Drinking gourmet coffee from great coffee roasters like ours, you'll experience a much wider variety of aromas and flavors than when drinking a standard cup of Joe from your neighborhood bodega.
Keep your tastebuds tuned to 5 specific tastes in gourmet coffee.
Actually keep your nose tuned too. Aroma has a lot to do with what you taste.
Earthiness is pretty easy to taste. It will taste like you're on a volcano. Or you just bit into Peat Moss, but in a good way (if that's possible). Like you're in a forest. Earthiness. Sumatran and other Indonesian coffees are famous for it. Once you taste it, it's pretty easy to identify again and again. If it were a musical instrument it would be a Tuba.
Brightness is also called Acidity. You might called it citrusy. You'll taste a kind of bite in the back of your tongue like if you squirted lemon juice into your mouth. If it's too acidic and tastes like a cup of vinegar then.....you got a cup of Java from your local gas station so don't blame us. Some of the best coffees in the world from Ethiopia, Kenya, Panama, and Central America will have a citrusy bite. It adds color and texture. If it were a musical insrtument it would be a flute. It's a feature not a bug!
Chocolate and its closely related bar mates Caramel, Molasses, Syrup. This is often a feature of dark-roasted coffee. Or espresso. It tastes like you're drinking some syrup, or some chocolate. Funny thing is that since Chocolate and Coffee are both the pods of fruits / berries that are dried, roasted, and ground, you're really just getting the toasted-organic-matter taste. You might as well say that chocolate has a coffee taste as you would that coffee has chocolate taste. That's what dark roasting does.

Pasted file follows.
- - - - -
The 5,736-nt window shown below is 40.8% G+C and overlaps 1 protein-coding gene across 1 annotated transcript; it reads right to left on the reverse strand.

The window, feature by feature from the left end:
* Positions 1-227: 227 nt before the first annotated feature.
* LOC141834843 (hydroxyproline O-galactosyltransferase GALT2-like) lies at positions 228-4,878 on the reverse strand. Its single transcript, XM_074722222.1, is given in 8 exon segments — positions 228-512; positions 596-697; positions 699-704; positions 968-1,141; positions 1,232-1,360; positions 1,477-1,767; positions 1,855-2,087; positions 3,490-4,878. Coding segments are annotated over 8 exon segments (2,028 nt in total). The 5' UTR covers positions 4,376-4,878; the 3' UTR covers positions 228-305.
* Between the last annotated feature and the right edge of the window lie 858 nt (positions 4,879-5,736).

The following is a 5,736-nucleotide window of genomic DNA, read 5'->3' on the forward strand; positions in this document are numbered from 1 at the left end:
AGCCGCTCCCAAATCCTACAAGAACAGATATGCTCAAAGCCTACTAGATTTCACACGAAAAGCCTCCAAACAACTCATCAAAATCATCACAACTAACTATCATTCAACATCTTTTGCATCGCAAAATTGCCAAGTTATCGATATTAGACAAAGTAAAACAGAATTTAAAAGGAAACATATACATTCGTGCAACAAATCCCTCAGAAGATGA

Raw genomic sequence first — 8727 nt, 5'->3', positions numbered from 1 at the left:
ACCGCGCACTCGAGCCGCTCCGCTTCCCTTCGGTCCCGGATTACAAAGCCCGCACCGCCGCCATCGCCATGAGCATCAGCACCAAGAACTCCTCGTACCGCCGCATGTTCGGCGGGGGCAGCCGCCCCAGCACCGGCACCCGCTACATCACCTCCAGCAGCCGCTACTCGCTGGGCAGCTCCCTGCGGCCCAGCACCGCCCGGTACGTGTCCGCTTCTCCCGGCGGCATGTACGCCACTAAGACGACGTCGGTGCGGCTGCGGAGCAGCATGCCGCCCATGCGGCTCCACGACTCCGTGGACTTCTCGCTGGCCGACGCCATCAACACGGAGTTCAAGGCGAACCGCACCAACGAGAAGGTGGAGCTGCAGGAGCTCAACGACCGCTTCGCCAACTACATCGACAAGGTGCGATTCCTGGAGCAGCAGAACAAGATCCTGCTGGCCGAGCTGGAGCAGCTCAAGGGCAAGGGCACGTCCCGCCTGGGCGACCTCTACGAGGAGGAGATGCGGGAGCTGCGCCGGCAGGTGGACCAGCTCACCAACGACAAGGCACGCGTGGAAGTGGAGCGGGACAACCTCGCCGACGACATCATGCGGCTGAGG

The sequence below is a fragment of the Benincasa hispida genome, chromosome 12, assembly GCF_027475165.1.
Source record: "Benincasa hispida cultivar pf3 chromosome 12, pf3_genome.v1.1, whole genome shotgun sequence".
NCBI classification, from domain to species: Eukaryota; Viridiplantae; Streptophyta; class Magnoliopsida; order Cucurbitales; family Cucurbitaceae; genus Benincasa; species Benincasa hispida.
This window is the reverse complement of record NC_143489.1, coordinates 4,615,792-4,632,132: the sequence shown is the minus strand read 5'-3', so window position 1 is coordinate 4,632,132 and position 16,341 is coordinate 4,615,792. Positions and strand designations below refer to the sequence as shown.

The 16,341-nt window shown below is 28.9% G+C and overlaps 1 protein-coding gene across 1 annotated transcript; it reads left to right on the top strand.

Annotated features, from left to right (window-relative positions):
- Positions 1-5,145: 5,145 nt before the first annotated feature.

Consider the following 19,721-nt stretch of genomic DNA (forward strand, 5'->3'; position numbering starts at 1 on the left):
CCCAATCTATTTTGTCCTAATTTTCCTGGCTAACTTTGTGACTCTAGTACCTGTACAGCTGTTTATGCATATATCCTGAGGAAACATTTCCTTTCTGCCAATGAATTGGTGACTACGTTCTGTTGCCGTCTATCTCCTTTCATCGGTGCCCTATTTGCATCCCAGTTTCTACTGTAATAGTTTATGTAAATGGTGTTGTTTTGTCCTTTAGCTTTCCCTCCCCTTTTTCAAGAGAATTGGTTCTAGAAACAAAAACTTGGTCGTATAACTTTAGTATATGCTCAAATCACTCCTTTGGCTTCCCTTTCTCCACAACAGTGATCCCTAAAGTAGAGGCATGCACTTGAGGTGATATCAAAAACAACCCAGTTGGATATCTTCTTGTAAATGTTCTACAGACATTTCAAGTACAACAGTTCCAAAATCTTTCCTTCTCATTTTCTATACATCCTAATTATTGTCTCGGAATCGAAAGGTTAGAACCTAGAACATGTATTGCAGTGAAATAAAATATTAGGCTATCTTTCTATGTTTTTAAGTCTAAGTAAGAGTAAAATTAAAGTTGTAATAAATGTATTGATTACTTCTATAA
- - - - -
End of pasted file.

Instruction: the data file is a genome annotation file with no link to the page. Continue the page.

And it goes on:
Berries. And by this I mean strawberry, blueberry, and I've even heard one coffee geek call it gooseberries. (Not sure that was a compliment to the coffee). In an Ethiopian Amaro Gayo for example it's unmistakable. It will have an aroma and taste like you're in a blueberry shrub. No kidding. Once you've locked your buds onto this taste once it sticks with you forever.
Nut, and coffee geeks even distinguish between walnut, peanut and other nuts. It's a fleeting quiet note of nut. I haven't tried a coffee that tasted like peanut butter (unless it was flavored). But there's a minor nut note to many coffees. Maybe because nuts, like coffee, are often roasted. Chemists might call it the caramelization of some carbohydrates in the beans as in nuts. But it's a nice slight touch.
So the "big" flavors that l notice right away (and you may too) are Earthiness, Citrus and chocolate. After that there's the wonderful berry and nut flavors sometimes in coffees too.
You really have to listen for these flavors. Educate your palate. If like me, you're drinking 500 cups of this over the course of a year, you might as well get some enjoyment out of it!